Friday, August 1, 2008

Journal of Optometry

The Journal of Optometry is a Peer-reviewed Journal of the Spanish General Council of the Colleges of Opticians-Optometrists, produced entirely in English, with a translation into Spanish of every abstract to facilitate its diffusion into the Spanish-speaking scientific community.

This issue features the following original articles:

Association between Offset of the Pupil Center from the Corneal Vertex and Wavefront Aberration
Fan Lu, JiangXiu Wu, Jia Qu, QinMei Wang, ChenChen Xu, XiangTian Zhou, YeYu Shen and Ji C. He
PDF (1.385 KB)

Tear Film Surface Quality with Soft Contact Lenses Using Dynamic Videokeratoscopy
Miriam Kopf, Fan Yi, D. Robert Iskander, Michael J. Collins, Alyra J. Shaw, and Benjamin Straker
PDF (2.042 KB) MOVIE

Calculations and Measurements of the Visual Benefit of Correcting the Higher-order Aberrations Using Adaptive Optics Technology
Richard Legras and Hélène Rouger
PDF (1.736 KB)

Visual Performance after AcrySof ReSTOR Aspheric Intraocular Lens Implantation
José F. Alfonso, Luis Fernández-Vega, Beatriz Valcárcel and Robert Montés-Micó
PDF (397 KB)

Grading of Iris Color with an Extended Photographic Reference Set
Luuk Franssen, Joris E. Coppens and Thomas J.T.P. van den Berg
PDF (2.239 KB)

The Journal of Optometry is a peer reviewed publication that would welcome your submissions. Go to to learn more.... DM

Thursday, July 31, 2008

Columnist stresses importance of eye exams for schoolchildren.

From AOA First Sight:

In a column in New York's Democrat & Chronicle (7/30), Sushma Yalamanchili, M.D., wrote, "Approximately 25 percent of school-aged children have vision problems. Of children between ages three and five, nearly one in 20 has a problem that could result in permanent vision loss if left untreated." Because nearly "80 percent of any learning process for children up to age 12 is accomplished through sight, vision problems can affect a child's learning and general health." Parents should look for "warning signs of decreased vision" in their children, including "squint[ing] while looking at distant objects, or hold[ing] books close to read them more easily." Youngsters whose "eyes look crossed," or whose eyes "turn out," or do "not focus together," may "have strabismus, a misalignment of the eyes, or amblyopia, a 'lazy eye.'" Even though some schools provide "vision screening,...this does not take the place of a comprehensive eye exam." Therefore, Dr. Yalamanchili urged parents to "[a]dd a visit to the eye doctor to the back-to-school checklist."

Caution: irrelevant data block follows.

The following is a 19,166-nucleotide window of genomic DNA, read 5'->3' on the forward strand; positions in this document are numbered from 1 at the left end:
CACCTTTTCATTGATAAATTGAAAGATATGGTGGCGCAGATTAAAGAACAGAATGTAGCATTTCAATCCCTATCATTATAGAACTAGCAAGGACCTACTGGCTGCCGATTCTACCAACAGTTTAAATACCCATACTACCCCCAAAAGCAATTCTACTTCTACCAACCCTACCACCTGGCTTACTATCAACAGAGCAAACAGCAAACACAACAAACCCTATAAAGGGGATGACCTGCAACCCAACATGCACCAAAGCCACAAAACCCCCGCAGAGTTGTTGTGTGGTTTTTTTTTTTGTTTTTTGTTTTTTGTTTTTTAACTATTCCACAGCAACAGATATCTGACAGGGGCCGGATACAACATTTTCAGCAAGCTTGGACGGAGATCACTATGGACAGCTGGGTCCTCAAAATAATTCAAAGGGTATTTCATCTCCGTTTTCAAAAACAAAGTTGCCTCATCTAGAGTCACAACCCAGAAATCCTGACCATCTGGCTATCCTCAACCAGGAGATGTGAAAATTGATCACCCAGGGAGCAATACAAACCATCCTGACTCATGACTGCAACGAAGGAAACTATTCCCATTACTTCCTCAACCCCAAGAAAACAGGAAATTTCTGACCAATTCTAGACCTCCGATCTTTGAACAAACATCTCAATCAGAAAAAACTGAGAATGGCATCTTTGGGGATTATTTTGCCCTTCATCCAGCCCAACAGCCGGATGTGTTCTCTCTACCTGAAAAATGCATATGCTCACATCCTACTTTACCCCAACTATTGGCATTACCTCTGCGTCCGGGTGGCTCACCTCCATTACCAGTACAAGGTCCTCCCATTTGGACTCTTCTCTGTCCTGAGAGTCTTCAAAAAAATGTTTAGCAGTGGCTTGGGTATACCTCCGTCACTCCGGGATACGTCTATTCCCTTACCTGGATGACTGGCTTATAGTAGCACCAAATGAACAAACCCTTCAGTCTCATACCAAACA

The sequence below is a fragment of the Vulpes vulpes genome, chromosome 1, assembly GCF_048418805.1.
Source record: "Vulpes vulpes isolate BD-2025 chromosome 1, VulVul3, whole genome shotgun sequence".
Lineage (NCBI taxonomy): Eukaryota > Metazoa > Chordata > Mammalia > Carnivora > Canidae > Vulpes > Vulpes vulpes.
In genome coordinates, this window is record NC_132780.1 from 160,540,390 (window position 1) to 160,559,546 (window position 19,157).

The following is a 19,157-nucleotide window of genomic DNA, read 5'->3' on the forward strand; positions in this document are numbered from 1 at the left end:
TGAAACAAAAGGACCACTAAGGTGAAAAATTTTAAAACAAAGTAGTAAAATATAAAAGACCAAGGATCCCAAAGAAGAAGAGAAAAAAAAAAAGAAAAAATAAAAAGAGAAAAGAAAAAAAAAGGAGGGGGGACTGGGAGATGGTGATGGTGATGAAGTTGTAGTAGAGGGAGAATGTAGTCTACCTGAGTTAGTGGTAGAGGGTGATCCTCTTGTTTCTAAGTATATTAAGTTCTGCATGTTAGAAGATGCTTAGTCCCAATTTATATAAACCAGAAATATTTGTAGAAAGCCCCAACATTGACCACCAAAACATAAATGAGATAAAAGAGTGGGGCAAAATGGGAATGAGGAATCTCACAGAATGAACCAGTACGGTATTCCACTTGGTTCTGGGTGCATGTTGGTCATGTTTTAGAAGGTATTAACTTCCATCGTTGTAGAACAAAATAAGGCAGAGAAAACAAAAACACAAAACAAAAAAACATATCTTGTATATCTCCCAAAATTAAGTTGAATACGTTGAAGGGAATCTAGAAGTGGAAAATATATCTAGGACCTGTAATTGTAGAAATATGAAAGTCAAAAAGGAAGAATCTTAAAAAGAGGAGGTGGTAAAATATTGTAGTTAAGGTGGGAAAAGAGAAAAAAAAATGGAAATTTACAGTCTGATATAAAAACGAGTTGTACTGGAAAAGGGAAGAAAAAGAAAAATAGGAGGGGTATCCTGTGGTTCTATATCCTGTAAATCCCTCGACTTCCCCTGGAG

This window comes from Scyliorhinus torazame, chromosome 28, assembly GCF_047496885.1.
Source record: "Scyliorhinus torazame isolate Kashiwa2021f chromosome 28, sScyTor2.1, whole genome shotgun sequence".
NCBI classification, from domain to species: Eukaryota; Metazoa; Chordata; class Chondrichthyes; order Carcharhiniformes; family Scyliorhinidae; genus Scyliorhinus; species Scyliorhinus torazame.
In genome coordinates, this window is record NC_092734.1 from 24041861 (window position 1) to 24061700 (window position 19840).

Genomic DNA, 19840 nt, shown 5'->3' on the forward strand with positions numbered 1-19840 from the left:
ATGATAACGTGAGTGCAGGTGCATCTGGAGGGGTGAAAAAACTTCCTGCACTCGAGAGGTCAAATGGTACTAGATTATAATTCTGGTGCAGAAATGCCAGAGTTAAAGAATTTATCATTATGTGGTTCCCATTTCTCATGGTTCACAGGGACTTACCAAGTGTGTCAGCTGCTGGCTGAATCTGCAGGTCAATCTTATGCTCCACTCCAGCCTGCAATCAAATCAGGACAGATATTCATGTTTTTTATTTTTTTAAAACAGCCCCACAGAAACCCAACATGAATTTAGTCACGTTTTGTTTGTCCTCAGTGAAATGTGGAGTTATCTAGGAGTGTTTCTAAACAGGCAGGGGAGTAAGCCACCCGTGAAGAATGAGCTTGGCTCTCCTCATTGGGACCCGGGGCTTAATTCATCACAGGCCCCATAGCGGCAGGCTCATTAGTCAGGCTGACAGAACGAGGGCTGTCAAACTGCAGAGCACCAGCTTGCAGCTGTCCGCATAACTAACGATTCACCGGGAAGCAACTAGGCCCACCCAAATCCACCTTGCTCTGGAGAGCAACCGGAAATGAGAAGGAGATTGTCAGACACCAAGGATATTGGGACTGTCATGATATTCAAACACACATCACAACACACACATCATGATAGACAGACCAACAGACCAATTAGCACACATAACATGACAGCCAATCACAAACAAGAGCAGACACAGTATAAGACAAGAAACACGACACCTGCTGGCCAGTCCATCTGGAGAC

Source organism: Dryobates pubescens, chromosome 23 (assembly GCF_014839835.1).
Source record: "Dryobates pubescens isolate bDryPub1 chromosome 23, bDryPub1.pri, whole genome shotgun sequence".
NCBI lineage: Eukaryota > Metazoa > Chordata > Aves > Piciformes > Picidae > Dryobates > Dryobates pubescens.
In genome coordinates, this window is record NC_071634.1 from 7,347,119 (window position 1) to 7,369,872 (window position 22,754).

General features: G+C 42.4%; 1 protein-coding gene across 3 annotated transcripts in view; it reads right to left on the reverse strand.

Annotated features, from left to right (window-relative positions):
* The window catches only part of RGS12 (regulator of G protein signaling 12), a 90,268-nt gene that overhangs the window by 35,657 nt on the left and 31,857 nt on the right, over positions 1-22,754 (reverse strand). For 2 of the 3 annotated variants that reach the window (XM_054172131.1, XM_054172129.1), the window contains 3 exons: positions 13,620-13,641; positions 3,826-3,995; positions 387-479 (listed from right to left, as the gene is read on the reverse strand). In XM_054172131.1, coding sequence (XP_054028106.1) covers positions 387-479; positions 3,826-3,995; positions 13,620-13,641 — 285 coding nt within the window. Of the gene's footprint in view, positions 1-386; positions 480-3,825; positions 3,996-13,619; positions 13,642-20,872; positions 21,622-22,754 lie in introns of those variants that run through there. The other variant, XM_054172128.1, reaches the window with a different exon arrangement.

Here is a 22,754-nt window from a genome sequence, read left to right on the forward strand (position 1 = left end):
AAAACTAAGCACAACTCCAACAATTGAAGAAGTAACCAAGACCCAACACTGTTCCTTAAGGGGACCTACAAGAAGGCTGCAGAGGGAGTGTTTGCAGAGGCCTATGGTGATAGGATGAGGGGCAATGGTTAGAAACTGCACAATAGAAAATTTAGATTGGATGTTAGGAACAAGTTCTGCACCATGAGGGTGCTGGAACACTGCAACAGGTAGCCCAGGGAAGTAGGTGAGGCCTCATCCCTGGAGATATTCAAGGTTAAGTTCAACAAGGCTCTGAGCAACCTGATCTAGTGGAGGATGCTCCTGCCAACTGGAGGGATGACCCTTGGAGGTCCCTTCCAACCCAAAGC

Influence of fogging lenses and cycloplegia on open-field automatic refraction

...Over-refraction through +2.00 D fogging lenses is useful to achieve additional relaxation of the accommodative response in a similar way to cycloplegia when open-field autorefraction is performed in young adults. ...

Cholesterol Drugs May Protect Memory

...A new study shows those who take statins are half as likely to develop dementia as those who don't take them. For five years, researchers at the University of Michigan School of Public Health in Ann Arbor, followed 1,674 dementia-free Mexican Americans over age 60. Of the group, 27 percent took a statin drug and 130 people developed dementia or cognitive impairment....

Mothers from affluent neighborhoods near highways increase odds of low weight babies by 81 percent

...Living near city expressways is associated with adverse birth effects on expectant mothers and their newborns, according to a novel study with global implications. In the August edition of the Journal of Epidemiology and Community Health, scientists from the Université de Montréal and the University of South Australia reveal that women living closest to expressways are more vulnerable to highway pollution – especially affluent mothers....